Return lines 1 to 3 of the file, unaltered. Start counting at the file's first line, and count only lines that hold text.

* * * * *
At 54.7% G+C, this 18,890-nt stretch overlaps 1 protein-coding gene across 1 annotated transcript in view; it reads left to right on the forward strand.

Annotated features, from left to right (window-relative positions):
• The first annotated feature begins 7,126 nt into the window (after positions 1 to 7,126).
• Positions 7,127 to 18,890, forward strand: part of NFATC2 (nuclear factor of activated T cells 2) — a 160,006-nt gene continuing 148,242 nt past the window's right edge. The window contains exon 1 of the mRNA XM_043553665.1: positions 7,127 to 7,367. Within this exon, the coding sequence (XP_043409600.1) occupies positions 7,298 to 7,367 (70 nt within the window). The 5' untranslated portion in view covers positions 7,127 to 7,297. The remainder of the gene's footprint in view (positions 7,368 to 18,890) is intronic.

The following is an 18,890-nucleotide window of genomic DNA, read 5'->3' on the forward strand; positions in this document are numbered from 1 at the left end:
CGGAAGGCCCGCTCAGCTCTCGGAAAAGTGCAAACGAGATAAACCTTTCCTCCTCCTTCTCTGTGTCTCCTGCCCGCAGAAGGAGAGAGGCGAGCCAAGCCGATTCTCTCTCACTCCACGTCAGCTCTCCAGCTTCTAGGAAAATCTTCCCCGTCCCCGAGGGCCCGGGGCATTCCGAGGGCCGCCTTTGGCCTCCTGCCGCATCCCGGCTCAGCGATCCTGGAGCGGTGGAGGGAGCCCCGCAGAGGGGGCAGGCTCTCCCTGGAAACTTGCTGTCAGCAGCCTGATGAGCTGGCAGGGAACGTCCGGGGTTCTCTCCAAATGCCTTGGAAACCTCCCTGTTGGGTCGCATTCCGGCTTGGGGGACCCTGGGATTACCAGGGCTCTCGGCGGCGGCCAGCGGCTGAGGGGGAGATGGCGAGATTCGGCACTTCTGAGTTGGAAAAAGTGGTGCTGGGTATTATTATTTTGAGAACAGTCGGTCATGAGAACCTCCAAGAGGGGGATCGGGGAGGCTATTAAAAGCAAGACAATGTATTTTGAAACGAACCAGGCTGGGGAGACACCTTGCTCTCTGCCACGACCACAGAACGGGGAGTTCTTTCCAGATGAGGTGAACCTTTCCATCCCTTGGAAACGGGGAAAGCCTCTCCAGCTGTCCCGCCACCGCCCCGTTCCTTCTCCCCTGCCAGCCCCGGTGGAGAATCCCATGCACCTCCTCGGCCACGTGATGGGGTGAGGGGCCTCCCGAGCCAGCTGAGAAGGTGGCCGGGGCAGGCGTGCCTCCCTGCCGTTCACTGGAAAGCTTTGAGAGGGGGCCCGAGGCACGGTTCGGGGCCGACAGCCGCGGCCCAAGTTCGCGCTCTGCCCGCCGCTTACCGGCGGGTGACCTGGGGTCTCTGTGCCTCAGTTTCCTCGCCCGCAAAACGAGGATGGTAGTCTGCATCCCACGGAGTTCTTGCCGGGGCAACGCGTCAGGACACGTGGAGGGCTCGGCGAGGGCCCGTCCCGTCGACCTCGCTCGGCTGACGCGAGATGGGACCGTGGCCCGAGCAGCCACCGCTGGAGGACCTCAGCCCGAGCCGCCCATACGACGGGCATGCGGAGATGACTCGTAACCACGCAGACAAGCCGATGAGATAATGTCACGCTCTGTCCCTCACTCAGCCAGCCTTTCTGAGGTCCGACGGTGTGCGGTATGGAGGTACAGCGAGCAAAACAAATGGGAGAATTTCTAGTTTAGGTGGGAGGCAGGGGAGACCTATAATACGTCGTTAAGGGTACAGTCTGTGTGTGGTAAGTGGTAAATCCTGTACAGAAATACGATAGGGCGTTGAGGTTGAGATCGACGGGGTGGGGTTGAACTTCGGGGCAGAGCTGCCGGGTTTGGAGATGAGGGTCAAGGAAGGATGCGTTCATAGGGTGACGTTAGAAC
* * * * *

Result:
At 54.7% G+C, this 18,890-nt stretch overlaps 1 protein-coding gene across 1 annotated transcript in view; it reads left to right on the forward strand.

Annotated features, from left to right (window-relative positions):
• The first annotated feature begins 7,126 nt into the window (after positions 1 to 7,126).